Showing posts from February, 2016


Americanah Chimamanda Ngozi Adichie, 2013 Challenge Book! Book Riot Read Harder Challenge 2016 - Read a book over 500 pages long Premise: Ifemelu grew up in Nigeria, began attending college there, met her lover Obinze there. The desire to travel and study abroad impacts every one of her family and friends through upheaval in their country. After she decides to return home after spending years in America, she reflects on her life and how it has changed. This is a lovely book. I don’t always like literary fiction, but this is beautifully written and I found the story deeply interesting. Much of it is told in flashback, exploring Ifemelu and Obinze’s intertwining stories. Their lives are present, tangible and real. A lot of the book centers on culture and race. Ifemelu comes to America and immediately is assumed by many to share a specific experience/attitudes common to African-Americans. But she isn’t American, and finds ‘black American culture’ extremely confusing. Excerpt

The Confidence Game

The Confidence Game Maria Konnikova, 2015 New release! I received a copy of this book from Netgalley for review. Premise: Explores the art of the con - every part illustrated with cautionary true stories and explained with findings from cognitive and/or social science. I looked for this book after reading an adapted excerpt online , and at first I was disappointed. The first few chapters are somewhat repetitive both internally and with each other and the stories weren’t that interesting. The structure lends itself to this problem, though, as the research that explains who is likely to become a con artist or a mark isn’t that different from the research that explains why people fall for the preliminary set-up and story parts of a detailed con. Breaking the con into “phases” felt overly artificial through the first few chapters. Happily, after that it picked up. The true stories became more detailed and more connected to the chapter subjects and the science more current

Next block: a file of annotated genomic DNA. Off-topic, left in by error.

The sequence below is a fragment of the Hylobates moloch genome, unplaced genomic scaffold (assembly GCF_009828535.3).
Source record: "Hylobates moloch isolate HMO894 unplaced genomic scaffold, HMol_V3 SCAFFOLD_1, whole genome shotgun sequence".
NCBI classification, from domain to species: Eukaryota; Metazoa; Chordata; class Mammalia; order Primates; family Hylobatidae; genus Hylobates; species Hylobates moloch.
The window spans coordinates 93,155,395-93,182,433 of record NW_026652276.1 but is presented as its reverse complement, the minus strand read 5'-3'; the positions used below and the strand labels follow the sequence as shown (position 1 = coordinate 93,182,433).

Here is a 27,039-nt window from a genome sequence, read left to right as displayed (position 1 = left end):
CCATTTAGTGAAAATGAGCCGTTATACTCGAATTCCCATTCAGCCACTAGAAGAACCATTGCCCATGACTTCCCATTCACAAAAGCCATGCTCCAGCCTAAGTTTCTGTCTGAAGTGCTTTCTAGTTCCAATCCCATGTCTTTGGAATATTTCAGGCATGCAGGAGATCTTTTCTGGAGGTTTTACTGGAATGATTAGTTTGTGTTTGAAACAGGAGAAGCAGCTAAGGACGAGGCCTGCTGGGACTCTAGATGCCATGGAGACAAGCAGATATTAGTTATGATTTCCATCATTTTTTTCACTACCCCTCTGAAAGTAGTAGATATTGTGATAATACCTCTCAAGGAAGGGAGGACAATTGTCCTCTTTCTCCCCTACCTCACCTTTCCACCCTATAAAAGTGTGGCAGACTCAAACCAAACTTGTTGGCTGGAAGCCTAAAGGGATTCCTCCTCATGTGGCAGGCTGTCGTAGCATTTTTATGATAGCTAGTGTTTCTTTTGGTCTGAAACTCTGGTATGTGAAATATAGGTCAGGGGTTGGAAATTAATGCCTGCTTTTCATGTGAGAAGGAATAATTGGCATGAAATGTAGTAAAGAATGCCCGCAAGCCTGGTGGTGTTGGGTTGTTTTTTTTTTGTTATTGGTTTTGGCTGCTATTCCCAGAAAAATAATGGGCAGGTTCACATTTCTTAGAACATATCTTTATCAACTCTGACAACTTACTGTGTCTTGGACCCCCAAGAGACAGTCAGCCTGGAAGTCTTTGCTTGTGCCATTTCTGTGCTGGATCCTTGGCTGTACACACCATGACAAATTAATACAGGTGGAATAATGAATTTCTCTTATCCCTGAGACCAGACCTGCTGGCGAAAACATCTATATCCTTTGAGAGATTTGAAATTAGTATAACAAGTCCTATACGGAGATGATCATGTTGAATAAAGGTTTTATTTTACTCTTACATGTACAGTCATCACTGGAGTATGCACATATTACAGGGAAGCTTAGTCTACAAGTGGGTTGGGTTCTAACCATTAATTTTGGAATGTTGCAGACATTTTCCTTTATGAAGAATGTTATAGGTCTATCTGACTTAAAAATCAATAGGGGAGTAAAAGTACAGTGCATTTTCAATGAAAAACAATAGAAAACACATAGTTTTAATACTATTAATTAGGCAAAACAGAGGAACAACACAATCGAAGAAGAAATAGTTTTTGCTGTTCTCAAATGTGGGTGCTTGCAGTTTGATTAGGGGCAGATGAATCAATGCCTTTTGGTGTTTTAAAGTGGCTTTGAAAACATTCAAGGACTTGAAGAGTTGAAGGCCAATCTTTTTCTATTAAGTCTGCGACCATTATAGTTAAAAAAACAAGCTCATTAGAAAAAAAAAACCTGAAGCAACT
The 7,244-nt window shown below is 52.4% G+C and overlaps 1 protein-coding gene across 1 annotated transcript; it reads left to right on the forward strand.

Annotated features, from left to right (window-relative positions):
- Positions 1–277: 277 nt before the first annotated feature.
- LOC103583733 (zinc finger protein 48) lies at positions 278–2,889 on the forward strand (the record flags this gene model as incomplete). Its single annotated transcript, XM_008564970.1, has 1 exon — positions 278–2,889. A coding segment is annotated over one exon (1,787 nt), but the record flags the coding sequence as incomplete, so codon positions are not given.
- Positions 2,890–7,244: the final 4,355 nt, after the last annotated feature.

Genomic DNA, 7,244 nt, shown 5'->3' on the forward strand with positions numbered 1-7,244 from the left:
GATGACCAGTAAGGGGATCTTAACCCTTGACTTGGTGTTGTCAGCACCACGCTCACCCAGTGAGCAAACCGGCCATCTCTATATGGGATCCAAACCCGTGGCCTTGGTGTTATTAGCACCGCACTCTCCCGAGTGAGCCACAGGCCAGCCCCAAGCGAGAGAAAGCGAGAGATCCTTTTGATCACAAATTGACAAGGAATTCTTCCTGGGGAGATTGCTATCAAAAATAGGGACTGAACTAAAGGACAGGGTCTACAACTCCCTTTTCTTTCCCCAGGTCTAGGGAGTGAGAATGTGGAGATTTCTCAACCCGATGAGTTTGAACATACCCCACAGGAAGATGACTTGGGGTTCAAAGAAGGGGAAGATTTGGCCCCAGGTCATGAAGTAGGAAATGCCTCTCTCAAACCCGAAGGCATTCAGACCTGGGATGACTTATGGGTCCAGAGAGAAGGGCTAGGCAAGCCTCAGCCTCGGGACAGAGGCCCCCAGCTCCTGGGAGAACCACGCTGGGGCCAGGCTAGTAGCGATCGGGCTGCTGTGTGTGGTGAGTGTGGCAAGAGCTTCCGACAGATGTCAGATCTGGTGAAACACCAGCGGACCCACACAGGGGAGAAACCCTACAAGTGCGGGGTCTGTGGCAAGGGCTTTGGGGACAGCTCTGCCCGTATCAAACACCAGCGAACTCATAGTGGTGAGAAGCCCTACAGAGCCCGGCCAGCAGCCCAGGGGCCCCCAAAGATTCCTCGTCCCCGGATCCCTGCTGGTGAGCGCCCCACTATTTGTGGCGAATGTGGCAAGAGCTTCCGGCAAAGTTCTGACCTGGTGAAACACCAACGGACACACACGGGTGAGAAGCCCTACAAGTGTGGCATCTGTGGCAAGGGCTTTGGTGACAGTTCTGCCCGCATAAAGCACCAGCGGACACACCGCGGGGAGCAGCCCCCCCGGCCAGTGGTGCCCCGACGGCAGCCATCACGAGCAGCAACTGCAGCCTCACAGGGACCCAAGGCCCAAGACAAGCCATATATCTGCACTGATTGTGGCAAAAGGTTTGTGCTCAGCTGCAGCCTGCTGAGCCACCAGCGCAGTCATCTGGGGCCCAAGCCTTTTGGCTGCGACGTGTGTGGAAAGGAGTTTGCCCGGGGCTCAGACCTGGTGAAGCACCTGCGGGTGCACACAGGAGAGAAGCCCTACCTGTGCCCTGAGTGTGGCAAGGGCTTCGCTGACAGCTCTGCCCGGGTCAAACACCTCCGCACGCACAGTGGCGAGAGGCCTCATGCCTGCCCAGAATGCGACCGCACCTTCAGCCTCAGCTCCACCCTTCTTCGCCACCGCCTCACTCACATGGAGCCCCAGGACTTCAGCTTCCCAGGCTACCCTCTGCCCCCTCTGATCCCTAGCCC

Gentleman Jole and the Red Queen

Gentleman Jole and the Red Queen Lois McMaster Bujold, 2015 Premise: Three years after the end of Cryoburn , Cordelia Vorkosigan takes a long look at her life up to this point, and what she wants going forward. I agree with many reviewers that this is a polarizing book. Whether you like it will really depend on what you enjoy the Vorkosigan series for. If you only like the adventure and excitement, this is not the book for you. If you more deeply value the complexity of the characters that Bujold has carefully constructed over the series, if your favorite parts are those of reflection and emotion, than you might find a real winner here. I loved it. I’m going to try not to say too much about the central conceit/reveal of this book, although it comes up early. I will say that while I understand to a point those fans who were unable to get behind it, for me it clicked immediately. It fit with everything that had gone before, but cast many things in a new light. (Yes, I d

In the After

In the After Demitria Lunetta, 2013 Challenge Book! Book Riot Read Harder Challenge 2016 -  Read a dystopian or post-apocalyptic novel (actually this is both!) Premise: Amy is one of the only survivors of the invasion. She struggles to survive and protect a little girl she finds (“Baby”), until black ships bring a series of unbelievable changes. On paper, this has a lot of elements that I like. Survivalist narrative, alien invasion, post-apocalyptic society. But in practice, it all sort of fell apart. Some spoilers are necessary to discuss this book, FYI. The first section, which covers Amy and Baby's day-to-day survival and flashbacks to the apocalypse, didn’t really grab me. I didn’t connect with Amy, she felt flat and uninteresting. The story perked up when the arrival of Amber and other survivors complicated their situation, but it still never really took off for me. The ‘aliens’ were described as instant death, but weren’t often scary in any visceral way. I di

Nice Dragons Finish Last and One Good Dragon Deserves Another (Heartstrikers, Books One and Two)

Nice Dragons Finish Las t and One Good Dragon Deserves Another (Heartstrikers, Books One and Two) Rachel Aaron, 2014, 2015 Premise: Julius is the most insignificant dragon in the Heartstriker clan, and he’s spent his short life happily unnoticed by his more powerful kin, until now. This is a fast-paced, fun fantasy with just enough bite. (I think the only time I paused in reading through both books was at one point when I was convinced a scene was going to end in the death of one of two great characters.) It’s set in the near future on an Earth where magic has returned and influenced society. Rachel Aaron is also known as Rachel Bach, under which name she wrote the Paradox series (sci-fi fabulousness) that I devoured in 2014, so I had been meaning to try some of her fantasy for some time. The main characters are Julius and Marci, a young human mage. I like how her magic is completely different from dragon magic, and humans are still rebuilding their knowledge of magic a